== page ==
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Colby, K. (1949). Marriage and Mental Disease: A Study in Social Psychopathology: Ornulv Odegard. J. of Mental Science, XCII, 1946, pp. 35–59.. Psychoanal Q., 18:131.
Psychoanalytic Electronic Publishing: Marriage and Mental Disease: A Study in Social Psychopathology: Ornulv Odegard. J. of Mental Science, XCII, 1946, pp. 35–59.

(1949). Psychoanalytic Quarterly, 18:131

Marriage and Mental Disease: A Study in Social Psychopathology: Ornulv Odegard. J. of Mental Science, XCII, 1946, pp. 35–59.

Kenneth Colby

From a statistical survey of 14,231 first admissions to Norwegian mental hospitals, it is shown that the incidence of mental disease is higher in single than in married persons. Three explanatory hypotheses are discussed in the light of this material: 1, hospitalization (a single person when mentally ill is more readily admitted to a mental hospital); 2, selection (before the outbreak of mental disease the patient possesses personality traits which act as marriage handicaps); 3, protection (married life provides factors which prevent the outbreak of mental illness).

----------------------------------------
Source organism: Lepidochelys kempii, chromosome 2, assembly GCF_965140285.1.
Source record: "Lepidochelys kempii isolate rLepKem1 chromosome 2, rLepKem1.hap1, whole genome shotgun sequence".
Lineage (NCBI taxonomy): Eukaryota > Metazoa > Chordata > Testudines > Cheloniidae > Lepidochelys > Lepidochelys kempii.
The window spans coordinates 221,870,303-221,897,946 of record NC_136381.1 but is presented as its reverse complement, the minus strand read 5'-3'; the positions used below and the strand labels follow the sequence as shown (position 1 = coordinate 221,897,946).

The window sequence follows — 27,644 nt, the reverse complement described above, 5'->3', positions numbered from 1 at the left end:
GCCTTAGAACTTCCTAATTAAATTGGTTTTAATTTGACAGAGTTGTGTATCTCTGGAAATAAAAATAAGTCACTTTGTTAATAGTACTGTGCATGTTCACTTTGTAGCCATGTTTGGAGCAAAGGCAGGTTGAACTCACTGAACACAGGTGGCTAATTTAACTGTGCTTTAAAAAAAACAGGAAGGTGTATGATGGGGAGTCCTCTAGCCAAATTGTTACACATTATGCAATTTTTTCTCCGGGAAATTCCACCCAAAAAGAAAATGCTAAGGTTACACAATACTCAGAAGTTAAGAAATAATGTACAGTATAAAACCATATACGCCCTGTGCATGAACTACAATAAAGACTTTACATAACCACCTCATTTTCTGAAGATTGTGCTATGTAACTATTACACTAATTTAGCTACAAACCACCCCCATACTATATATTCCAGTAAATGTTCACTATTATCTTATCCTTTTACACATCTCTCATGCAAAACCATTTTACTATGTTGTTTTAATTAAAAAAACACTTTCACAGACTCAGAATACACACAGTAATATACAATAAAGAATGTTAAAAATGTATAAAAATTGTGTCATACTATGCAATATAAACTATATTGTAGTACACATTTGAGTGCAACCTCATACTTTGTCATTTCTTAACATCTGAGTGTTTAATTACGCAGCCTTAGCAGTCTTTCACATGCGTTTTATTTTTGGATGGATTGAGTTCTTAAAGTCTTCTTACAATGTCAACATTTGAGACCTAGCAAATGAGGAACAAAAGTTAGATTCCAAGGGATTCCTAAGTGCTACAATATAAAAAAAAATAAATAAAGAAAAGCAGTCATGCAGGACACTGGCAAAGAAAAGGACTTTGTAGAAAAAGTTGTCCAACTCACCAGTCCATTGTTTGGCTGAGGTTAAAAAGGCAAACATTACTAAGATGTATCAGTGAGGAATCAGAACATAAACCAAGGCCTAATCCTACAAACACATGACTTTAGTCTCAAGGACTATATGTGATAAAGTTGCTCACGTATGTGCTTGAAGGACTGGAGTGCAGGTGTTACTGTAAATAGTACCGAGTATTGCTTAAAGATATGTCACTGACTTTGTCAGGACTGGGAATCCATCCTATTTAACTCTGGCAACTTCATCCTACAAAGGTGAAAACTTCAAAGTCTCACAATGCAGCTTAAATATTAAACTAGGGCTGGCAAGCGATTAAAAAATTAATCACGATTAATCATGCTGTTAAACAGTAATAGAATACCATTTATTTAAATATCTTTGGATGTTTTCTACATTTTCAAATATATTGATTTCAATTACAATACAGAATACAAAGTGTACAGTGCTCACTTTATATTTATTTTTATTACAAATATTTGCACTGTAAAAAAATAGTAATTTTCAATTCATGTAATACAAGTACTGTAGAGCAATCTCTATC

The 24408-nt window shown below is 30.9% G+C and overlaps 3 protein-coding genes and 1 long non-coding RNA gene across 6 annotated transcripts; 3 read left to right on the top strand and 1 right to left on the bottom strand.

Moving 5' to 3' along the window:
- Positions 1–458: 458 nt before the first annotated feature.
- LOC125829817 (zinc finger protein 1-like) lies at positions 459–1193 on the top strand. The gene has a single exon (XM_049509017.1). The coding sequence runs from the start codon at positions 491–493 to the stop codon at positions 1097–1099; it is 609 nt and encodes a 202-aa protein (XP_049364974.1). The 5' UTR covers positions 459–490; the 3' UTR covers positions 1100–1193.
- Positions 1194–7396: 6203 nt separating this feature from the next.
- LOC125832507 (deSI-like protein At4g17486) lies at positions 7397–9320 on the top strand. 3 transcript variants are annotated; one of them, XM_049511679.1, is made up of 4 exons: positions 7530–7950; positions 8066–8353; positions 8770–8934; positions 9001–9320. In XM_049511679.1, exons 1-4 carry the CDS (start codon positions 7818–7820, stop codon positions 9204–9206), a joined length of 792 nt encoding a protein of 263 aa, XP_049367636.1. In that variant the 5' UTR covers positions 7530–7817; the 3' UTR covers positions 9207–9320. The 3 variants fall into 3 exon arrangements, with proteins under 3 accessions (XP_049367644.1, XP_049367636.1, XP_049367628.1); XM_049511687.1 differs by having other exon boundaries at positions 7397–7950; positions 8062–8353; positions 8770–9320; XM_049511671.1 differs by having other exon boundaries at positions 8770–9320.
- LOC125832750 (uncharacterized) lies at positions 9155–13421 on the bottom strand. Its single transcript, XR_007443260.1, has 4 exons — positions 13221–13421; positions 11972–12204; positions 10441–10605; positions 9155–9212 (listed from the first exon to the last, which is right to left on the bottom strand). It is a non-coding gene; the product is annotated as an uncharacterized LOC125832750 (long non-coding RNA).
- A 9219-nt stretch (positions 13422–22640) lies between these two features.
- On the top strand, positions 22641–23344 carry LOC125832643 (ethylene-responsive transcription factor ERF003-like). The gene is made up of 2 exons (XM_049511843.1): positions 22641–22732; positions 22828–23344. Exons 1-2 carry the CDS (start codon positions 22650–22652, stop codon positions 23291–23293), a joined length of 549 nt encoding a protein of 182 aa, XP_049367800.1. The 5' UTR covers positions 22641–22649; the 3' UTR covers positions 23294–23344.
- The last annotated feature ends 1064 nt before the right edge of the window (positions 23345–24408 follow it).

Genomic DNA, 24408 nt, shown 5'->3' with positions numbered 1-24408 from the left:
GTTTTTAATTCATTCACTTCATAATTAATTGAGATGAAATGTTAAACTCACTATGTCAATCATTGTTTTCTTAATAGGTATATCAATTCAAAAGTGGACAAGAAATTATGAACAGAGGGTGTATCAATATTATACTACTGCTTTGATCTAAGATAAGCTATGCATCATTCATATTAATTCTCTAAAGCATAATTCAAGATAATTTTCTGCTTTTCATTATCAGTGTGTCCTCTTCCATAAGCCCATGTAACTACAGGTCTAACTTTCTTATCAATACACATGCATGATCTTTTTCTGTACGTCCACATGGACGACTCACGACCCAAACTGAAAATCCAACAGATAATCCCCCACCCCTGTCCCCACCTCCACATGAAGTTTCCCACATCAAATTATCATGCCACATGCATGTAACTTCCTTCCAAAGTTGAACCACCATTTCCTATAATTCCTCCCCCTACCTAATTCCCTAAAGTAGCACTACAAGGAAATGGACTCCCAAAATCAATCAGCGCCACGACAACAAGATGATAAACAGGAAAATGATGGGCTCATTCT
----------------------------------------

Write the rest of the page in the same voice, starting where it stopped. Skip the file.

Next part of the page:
This predominance of mental disease in the single person presents characteristic variations: 1, it is higher in schizophrenia than in manic-depressive psychoses, high in psychoses with imbecility and epilepsy, low in paresis and organic psychoses; 2, it is independent of age; 3, it is more marked in men than in women; 4, it is independent of occupation or standard of living. Because of these facts, Odegard favors the hypothesis of selection to account for his conclusions and emphasizes that this selection is based upon personality rather than upon economic factors.

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Article Citation

Colby, K. (1949). Marriage and Mental Disease: A Study in Social Psychopathology. Psychoanal. Q., 18:131

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